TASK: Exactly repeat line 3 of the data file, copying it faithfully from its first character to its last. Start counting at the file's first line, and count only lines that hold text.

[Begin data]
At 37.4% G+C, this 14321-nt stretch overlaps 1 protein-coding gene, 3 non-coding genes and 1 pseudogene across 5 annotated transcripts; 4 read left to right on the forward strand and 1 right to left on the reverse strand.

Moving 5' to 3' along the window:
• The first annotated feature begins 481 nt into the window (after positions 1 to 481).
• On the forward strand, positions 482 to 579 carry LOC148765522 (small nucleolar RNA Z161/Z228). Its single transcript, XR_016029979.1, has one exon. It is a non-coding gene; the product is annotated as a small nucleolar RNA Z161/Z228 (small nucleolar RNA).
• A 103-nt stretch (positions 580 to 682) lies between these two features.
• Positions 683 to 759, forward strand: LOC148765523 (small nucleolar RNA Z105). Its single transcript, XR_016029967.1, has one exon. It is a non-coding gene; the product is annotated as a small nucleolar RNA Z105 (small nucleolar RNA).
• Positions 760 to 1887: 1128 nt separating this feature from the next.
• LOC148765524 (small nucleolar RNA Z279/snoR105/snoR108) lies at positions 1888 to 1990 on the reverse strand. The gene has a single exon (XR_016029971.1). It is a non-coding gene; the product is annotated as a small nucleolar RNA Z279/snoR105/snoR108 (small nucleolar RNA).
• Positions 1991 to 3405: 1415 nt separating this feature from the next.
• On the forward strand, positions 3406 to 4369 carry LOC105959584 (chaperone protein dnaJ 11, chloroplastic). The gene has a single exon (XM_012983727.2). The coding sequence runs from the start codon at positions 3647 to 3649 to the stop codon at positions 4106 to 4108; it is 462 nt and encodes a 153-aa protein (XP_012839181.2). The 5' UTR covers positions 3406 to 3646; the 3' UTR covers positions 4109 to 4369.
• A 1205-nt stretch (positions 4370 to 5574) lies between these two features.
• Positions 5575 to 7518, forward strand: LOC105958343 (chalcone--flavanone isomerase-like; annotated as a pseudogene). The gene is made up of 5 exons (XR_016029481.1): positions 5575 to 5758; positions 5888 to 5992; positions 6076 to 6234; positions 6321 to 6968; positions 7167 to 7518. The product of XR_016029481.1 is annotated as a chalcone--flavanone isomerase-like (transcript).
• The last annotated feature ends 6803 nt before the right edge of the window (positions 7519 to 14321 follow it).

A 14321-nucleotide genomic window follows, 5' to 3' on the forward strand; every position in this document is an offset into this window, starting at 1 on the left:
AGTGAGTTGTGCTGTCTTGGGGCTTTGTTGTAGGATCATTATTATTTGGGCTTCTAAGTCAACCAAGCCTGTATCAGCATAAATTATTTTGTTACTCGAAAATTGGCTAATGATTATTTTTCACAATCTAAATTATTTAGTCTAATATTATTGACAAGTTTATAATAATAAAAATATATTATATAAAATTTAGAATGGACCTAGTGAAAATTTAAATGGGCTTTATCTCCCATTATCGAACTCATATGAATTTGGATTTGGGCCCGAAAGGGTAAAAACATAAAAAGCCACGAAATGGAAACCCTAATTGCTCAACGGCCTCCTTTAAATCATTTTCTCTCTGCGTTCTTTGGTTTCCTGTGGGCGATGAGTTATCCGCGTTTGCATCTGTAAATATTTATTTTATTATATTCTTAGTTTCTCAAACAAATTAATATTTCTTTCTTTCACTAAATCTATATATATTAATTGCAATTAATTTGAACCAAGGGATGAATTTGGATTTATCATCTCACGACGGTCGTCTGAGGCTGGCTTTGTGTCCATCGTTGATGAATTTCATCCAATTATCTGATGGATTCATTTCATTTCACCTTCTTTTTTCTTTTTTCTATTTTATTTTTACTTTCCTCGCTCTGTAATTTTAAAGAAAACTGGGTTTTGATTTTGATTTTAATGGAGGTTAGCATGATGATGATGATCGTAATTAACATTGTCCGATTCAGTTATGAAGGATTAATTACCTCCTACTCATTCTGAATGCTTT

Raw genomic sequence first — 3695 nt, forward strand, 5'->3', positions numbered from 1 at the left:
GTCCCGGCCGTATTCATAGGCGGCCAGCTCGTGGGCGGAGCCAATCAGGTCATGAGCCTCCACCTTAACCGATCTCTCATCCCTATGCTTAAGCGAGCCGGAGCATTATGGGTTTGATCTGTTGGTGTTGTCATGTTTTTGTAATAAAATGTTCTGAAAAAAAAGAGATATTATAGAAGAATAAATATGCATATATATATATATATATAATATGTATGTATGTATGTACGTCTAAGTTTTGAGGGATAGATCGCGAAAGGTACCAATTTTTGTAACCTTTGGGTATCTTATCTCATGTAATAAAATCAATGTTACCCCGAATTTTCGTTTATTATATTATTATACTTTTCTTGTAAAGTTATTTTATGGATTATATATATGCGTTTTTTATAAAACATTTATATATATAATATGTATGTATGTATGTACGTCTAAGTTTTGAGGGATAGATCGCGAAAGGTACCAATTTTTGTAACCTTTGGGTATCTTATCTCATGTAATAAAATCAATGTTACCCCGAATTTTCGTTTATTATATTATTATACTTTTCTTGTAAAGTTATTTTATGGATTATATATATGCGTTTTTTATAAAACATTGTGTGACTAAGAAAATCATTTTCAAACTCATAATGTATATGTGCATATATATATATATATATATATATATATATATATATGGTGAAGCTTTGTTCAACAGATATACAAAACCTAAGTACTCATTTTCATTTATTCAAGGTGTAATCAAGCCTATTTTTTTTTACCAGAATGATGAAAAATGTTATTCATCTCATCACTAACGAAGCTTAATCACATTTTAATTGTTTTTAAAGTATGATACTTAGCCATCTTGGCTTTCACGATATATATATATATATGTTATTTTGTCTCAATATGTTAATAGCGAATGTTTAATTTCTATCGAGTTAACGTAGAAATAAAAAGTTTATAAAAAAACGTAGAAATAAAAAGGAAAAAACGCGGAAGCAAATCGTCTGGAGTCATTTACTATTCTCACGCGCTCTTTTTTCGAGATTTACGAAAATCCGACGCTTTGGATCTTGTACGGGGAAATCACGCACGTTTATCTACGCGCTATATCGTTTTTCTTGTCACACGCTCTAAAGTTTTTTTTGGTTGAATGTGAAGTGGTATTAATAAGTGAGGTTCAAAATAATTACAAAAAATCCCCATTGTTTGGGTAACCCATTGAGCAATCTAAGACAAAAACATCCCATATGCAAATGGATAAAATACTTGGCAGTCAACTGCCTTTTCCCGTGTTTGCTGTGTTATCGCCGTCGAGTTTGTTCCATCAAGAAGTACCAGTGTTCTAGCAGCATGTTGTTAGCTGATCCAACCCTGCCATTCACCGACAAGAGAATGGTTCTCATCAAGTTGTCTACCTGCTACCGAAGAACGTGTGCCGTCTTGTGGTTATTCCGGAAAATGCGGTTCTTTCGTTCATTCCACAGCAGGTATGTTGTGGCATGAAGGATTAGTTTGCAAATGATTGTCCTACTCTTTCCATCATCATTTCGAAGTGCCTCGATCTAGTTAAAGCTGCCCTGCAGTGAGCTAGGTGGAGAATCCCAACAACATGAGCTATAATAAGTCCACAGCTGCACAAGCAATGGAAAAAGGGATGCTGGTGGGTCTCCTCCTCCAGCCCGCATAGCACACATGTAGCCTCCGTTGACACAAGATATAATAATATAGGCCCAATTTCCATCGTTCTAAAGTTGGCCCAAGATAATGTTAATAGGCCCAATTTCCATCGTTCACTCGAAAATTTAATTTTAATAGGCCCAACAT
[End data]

• The first annotated feature begins 481 nt into the window (after positions 1 to 481).